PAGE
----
Recently-deposed F1 World Champion Lewis Hamilton has revealed that he is pushing his McLaren-Mercedes team 'harder than ever' as together they bid to make up for a 'rollercoaster' 2009 campaign that veered from the downright disastrous to second half dominance – and strengthened him in adversity along the way.
Hamilton's season this year – his third in the top flight – has been very much one of two distinct halves, and the word 'character-building' scarcely does it justice. Arriving Down Under in Melbourne for the Australian Grand Prix curtain-raiser as the defending title-winner but with a car some 2.5 seconds shy of the leading pace, the 24-year-old was instantly on the back foot.
Somehow he produced a third-place finish from virtually the back of the grid at Albert Park, but he was subsequently stripped of the result after he and respected long-time McLaren team manager Dave Ryan were found to have lied to race stewards following the race, ostensibly in an effort to get Jarno Trulli disqualified and inherit the Toyota star's position.
There then followed a grovelling public apology less than a week later in Malaysia for what he contended had been the worst experience of his life, accompanied by plenty of soul-searching that Hamilton admitted had almost led to him walking away from the sport altogether – “Looking back on it, for sure, you wish you'd done it a little bit different,” he says now, “but it's water under the bridge...It was a huge lesson learned.”
A strong run to fourth in Bahrain sadly proved to be a false dawn, and the Briton had to suffer the painful ignominy of qualifying on the back row of the grid and finishing an abject 16th in front of his adoring home supporters in the British Grand Prix at Silverstone, a race he had thoroughly dominated less than twelve months earlier.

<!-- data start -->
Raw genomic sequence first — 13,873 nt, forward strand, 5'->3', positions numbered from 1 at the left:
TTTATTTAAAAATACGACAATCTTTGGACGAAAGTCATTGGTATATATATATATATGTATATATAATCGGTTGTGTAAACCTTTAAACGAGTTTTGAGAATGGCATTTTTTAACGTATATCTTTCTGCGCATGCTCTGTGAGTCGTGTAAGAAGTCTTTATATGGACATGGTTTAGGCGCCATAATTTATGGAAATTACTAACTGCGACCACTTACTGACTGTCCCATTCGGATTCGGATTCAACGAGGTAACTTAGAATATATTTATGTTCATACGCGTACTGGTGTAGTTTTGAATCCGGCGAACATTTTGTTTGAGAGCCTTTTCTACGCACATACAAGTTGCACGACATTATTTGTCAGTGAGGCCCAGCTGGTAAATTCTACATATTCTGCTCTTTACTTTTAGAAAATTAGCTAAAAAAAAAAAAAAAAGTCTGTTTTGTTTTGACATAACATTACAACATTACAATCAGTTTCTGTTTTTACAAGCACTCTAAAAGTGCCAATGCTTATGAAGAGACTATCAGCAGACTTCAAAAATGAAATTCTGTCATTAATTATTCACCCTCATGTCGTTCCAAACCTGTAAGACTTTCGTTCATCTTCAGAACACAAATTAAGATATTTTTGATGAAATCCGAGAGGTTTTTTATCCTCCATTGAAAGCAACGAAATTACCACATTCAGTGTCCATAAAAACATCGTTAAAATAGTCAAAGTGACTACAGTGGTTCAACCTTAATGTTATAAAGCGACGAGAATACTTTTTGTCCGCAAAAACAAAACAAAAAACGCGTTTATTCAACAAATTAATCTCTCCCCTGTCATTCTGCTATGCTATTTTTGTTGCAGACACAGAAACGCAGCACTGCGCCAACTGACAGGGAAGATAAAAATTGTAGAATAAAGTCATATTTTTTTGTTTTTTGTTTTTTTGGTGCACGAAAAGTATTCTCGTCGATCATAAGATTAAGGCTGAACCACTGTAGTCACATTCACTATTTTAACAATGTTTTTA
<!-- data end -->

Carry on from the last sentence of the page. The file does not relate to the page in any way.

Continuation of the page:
Indeed, it was not until the German Grand Prix at the Nürburgring three weeks later – and the appearance of the heavily-updated MP4-24, to replace its aerodynamically poor and low downforce-shy predecessor – that things really began to turn around. From then on, Hamilton outscored every other driver bar one, triumphed twice, notched up three further podiums and set four pole positions.
Had it not been for his Abu Dhabi retirement last weekend, indeed – incredibly, the first mechanically-induced failure to finish of his F1 career and only his fifth failure to finish full-stop – he would likely have 'won' the second half of the campaign, but as it is the Stevenage-born ace wound up a far from unrespectable fifth in the final standings, and he is determined now to keep McLaren's end-of-season momentum going.
“It was a real rollercoaster ride,” Hamilton acknowledged, speaking to Reuters
, “but I thoroughly enjoyed it, even though we had half a year which was not a great feeling for us as a team. I feel my relationship with every individual in my team grew and we grew better and stronger as a team, and as a driver I feel very strong.
“It's been quite a long, hard year, full of lots of great lessons, not just for me, but also for the team. We're a lot wiser and as a man I think I've learned a lot about myself. I think I've grown; I'm a lot more mature and wiser in the decisions that I take.